Consumer genetics has exploded, driven by the second-most popular hobby in the United States: genealogy. This hobby has been co-opted by law enforcement to solve cold cases, by linking crime-scene DNA with the DNA of a suspect's relative, which is contained in a direct-to-consumer (DTC) genetic database. The relative’s genetic data acts as a silent witness, or genetic informant, wordlessly guiding law enforcement to a handful of potential suspects. At least thirty murderers and rapists have been arrested in this way, a process which I describe in careful detail in this article. Legal scholars have sounded many alarms, and have called for immediate bans on this methodology, which is referred to as long-range familial searching ("LRFS") or forensic genetic genealogy ("FGG"). The opponents’ concerns are many, but generally boil down to fears that FGG will invade the privacy and autonomy of presumptively innocent individuals. These concerns, I argue, are considerably overblown. Indeed, many aspects of the methodology implicate nothing new, legally or ethically, and might even better protect privacy while exonerating the innocent. Law enforcement’s use of FGG to solve cold cases is a bogeyman. The real threat to genetic privacy comes from shoddy consumer consent procedures, poor data security standards, and user agreements that permit rampant secondary uses of data. So why do so many legal scholars fear a world where law enforcement uses this methodology? I submit that our fear of so-called genetic informants stems from the sticky and long-standing traps of genetic essentialism and genetic determinism, where we incorrectly attribute intentional action to our genes and fear a world where humans are controlled by our biology. Rather than banning the use of genetic genealogy to catch serial killers and rapists, I call for improved DTC consent processes, and more transparent privacy and security measures. This will better protect genetic privacy in line with consumer expectations, while still permitting the use of LRFS to deliver justice to victims and punish those who commit society's most heinous acts.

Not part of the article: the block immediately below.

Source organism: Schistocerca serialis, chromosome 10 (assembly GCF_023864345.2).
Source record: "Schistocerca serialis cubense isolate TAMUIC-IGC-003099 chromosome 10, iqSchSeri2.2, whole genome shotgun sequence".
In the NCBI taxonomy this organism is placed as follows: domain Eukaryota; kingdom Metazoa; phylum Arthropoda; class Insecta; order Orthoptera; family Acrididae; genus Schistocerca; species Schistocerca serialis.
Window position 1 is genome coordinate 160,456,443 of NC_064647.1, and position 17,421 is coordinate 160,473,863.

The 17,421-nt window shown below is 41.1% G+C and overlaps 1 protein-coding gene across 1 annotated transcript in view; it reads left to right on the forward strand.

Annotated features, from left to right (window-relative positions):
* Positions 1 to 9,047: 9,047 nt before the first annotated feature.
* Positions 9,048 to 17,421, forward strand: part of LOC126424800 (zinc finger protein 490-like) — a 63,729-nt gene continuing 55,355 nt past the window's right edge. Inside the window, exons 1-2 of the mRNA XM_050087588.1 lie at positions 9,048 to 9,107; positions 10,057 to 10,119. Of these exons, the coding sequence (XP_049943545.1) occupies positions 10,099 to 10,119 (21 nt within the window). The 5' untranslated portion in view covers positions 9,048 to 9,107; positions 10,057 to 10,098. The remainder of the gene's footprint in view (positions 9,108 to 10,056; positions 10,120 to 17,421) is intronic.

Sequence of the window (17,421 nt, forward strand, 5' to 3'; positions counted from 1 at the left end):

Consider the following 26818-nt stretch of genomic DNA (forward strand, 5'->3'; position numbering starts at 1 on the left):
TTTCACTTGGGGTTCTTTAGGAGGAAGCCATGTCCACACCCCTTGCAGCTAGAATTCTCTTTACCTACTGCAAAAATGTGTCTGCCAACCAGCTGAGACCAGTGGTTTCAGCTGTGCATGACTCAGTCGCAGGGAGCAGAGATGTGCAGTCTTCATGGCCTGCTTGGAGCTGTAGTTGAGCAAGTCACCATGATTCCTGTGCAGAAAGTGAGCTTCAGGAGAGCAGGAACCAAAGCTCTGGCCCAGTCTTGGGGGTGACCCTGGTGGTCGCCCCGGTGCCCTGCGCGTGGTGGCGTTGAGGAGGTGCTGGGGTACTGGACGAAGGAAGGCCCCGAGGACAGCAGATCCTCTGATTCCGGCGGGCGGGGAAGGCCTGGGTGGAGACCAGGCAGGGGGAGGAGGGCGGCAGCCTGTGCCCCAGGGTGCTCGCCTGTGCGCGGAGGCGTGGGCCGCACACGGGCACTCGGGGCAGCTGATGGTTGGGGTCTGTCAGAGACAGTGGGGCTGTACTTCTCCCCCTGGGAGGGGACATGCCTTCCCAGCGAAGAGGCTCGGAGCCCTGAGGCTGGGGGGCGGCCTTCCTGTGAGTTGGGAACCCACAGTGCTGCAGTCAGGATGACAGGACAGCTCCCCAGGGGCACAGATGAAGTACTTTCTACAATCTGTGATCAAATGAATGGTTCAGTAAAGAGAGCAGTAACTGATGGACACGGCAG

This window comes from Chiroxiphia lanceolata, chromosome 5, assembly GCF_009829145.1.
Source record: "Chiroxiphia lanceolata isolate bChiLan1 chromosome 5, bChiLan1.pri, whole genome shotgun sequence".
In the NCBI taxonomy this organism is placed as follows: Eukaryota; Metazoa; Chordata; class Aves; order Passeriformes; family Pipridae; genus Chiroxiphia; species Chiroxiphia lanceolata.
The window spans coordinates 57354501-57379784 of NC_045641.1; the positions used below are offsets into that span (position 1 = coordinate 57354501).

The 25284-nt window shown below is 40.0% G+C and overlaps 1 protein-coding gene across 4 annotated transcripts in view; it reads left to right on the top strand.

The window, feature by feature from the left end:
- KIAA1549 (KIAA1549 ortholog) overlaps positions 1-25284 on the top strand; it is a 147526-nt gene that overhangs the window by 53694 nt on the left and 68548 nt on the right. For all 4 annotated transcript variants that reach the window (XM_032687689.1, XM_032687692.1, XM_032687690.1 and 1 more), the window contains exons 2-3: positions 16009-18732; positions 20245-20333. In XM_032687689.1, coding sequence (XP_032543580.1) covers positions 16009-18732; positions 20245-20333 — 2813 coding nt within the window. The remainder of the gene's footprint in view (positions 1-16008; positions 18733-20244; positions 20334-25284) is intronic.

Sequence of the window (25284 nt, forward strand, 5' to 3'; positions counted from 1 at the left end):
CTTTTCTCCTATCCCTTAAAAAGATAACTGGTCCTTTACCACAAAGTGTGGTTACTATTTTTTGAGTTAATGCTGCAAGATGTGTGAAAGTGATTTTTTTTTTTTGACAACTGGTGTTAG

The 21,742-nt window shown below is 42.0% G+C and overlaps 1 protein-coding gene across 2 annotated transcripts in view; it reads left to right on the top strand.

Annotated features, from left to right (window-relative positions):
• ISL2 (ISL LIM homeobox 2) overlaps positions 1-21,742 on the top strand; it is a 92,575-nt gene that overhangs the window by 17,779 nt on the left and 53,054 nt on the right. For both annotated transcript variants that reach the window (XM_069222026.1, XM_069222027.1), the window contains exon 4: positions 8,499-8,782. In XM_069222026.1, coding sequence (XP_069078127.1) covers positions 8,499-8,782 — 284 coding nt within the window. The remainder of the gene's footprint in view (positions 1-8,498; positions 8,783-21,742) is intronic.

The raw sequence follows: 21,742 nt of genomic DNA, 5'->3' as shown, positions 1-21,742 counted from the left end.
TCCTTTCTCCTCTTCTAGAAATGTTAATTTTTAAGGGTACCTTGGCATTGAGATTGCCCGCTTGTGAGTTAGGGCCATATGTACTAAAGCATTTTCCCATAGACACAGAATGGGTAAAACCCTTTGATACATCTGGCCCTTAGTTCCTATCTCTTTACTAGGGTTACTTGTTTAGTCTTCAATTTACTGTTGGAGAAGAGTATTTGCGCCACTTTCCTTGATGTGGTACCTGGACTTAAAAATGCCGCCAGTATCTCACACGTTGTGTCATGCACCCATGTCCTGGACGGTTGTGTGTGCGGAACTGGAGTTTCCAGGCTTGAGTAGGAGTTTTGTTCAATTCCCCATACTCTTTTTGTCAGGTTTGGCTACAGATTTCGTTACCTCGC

Brown, Teneille R., "Why We Fear Genetic Informants: Using Genetic Genealogy to Catch Serial Killers" (2020). Utah Law Faculty Scholarship. 209.